The Asian American movement was in full swing in the 70s. Asian Americans were coming together and sharing their story and fighting for their rights. This was also reflected in the films made in this era. Check out part two of our Best Asian Representation Films of Every Decade, this time from the 1970s to now.
If you haven’t checked out part one highlighting the films produced between the 1910s to 1960s, check it out here.
In this decade, we’d like to highlight Enter the Dragon (1973) with Bruce Lee. Prior to this film, Asian characters were played by White actors, heavily stereotyped, and had limited roles as Fu Manchu or a villain. Bruce Lee wanted to break this stereotype and finally play a hero rooted in strength instead of submissiveness, as said by his daughter Shannon Lee.
Synopsis: A secret agent comes to an opium lord’s island fortress with other fighters for a martial-arts tournament.
Chan Is Missing (1982) is an American independent comedy-drama film produced and directed by Wayne Wang. This is Wang’s breakthrough feature and a milestone in Asian American Cinema as it highlighted San Francisco’s Chinatown in a way that was never seen before. “Asian Americans” was a newer term, and this film nodded at the solidarity between Asian Americans.
Synopsis: Two cab drivers search San Francisco’s Chinatown for the mysterious Chan, who disappeared with their $4000.
In this decade, we must feature The Joy Luck Club, another film directed by Wayne Wang, initially a book written by Amy Tan. This film highlights family love and the multi- generational perspective, assimilation and immigration stories. This was a ground-breaking film at this time as it has a primarily Asian cast!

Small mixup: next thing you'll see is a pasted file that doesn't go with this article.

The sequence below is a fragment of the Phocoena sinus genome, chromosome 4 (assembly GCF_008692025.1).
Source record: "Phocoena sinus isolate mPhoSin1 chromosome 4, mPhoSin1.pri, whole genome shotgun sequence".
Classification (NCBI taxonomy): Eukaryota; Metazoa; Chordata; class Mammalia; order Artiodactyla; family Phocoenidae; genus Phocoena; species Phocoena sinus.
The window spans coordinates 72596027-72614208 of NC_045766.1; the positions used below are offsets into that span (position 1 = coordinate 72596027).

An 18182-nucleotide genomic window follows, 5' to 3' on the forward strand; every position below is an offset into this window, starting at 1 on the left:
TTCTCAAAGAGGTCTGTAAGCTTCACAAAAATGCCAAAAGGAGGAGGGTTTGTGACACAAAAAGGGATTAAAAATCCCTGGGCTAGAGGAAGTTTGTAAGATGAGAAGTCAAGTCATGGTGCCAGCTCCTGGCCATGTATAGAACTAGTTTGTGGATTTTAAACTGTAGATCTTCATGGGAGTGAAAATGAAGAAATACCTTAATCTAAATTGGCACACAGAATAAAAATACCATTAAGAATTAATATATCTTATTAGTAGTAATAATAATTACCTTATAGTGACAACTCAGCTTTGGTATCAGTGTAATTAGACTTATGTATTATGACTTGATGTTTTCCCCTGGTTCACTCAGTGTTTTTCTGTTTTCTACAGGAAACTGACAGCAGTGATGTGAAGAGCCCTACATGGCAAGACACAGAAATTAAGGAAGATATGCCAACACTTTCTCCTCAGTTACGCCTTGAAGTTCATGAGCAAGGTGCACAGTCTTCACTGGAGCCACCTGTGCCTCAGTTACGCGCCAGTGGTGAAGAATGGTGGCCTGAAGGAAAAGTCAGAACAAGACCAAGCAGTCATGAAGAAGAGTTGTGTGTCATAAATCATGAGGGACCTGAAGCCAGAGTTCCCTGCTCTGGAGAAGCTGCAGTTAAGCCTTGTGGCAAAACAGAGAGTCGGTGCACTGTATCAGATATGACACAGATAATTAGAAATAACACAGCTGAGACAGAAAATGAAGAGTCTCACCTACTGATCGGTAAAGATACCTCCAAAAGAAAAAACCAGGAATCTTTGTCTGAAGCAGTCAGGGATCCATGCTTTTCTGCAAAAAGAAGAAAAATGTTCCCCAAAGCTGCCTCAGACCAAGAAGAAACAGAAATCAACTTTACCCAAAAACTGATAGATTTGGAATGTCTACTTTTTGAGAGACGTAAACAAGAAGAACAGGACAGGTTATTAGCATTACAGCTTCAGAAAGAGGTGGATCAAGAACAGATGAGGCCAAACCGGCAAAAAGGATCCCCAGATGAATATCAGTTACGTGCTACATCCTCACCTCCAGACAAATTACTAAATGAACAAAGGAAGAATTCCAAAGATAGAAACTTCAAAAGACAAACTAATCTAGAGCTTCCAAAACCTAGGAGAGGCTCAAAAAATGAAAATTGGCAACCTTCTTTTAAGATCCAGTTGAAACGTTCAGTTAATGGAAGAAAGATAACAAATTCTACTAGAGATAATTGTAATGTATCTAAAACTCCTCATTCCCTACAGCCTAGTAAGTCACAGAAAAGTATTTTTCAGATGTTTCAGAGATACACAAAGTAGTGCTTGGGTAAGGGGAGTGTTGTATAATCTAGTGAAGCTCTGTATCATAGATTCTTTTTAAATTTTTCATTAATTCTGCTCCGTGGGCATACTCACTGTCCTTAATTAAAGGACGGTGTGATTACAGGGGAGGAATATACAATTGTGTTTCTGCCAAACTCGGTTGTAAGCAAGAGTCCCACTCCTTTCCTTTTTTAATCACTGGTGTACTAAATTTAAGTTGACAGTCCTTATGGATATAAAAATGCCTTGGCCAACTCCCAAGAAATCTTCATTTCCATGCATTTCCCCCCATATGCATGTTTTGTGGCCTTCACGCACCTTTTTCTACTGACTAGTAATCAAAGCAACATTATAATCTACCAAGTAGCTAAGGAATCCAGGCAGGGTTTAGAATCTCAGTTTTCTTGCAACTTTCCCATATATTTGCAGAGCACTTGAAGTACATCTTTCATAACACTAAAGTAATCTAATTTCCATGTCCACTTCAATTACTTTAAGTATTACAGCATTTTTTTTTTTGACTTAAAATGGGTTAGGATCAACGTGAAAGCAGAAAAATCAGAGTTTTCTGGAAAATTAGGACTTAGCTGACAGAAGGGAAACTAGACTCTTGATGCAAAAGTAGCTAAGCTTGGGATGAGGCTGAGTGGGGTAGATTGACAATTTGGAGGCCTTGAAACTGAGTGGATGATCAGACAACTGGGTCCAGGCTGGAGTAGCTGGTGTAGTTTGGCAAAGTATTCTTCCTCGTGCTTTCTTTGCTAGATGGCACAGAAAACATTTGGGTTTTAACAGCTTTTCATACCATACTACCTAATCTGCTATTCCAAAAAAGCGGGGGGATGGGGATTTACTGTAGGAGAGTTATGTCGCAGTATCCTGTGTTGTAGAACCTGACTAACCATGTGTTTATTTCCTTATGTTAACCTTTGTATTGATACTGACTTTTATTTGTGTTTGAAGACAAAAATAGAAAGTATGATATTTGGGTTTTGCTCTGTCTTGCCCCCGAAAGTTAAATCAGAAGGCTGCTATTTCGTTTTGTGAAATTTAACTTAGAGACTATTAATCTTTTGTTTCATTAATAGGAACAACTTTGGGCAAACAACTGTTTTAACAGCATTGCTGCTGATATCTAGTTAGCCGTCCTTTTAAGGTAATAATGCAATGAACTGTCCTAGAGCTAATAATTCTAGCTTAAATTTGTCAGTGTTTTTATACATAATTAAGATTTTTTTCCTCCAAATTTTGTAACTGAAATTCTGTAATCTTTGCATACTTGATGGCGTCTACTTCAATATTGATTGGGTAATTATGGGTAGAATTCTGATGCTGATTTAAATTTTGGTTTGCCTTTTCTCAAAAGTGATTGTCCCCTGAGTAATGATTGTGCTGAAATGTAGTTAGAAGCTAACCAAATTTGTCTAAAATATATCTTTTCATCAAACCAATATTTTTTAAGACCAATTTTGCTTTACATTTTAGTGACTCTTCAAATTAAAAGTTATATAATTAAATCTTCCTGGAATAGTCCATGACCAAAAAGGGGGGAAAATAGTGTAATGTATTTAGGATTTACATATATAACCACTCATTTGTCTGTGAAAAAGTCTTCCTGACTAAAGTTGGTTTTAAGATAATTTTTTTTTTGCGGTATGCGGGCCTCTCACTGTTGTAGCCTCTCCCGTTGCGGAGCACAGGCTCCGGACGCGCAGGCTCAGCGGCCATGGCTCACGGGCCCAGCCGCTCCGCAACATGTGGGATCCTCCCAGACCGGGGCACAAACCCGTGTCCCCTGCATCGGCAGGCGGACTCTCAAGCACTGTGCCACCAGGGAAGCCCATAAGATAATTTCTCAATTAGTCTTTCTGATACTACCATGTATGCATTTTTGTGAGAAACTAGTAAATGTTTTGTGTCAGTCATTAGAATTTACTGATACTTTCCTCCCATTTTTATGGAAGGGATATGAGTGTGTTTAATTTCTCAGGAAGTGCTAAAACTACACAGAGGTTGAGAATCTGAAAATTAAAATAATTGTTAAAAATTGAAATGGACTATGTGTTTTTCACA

Synopsis: The life histories of four East Asian women and their daughters reflect and guide each other.
In the 2000s, The Saving Face was directed by Alice Wu. Not only was this film full of Asian talent, it told a story about an LGBTQ+ Asian American.
Synopsis: A gay Chinese-American and her traditionalist mother are reluctant to go public with secret loves that clash against cultural expectations.
Of course, we have to mention Crazy Rich Asians (2018) which helped bring light to the need and desire for good Asian representation and kick-started a lot of the conversations surrounding representation. Directed by Jon M. Chu, this film broke box office numbers.
But besides Crazy Rich Asians, we also want to highlight Life of Pi (2012) starring Suraj Sharma and directed by Ang Lee. This highlights South Asian actors and stories that we are longing to see more of.
Synopsis: A young man who survives a disaster at sea is hurtled into an epic journey of adventure and discovery. While cast away, he forms an unexpected connection with another survivor: a fearsome Bengal tiger.
We’re thrilled by the growing list of Asian leads and cast members in Hollywood. Beyond that, there’s been more attention towards international film and talent as well.
We’ve just started this decade so there’s a lot more to come and celebrate. So far, we’d like to highlight Everything Everywhere All At Once (2022), written and directed by Dan Kwan and Daniel Scheinert. It’s still playing in select theaters right now, so please go watch it if you haven’t already!
There are so many upcoming films showcasing Asian talent and stories! Support these films by going to see them in theatres, and be sure to join us at our upcoming festival in November to celebrate more stories of representation!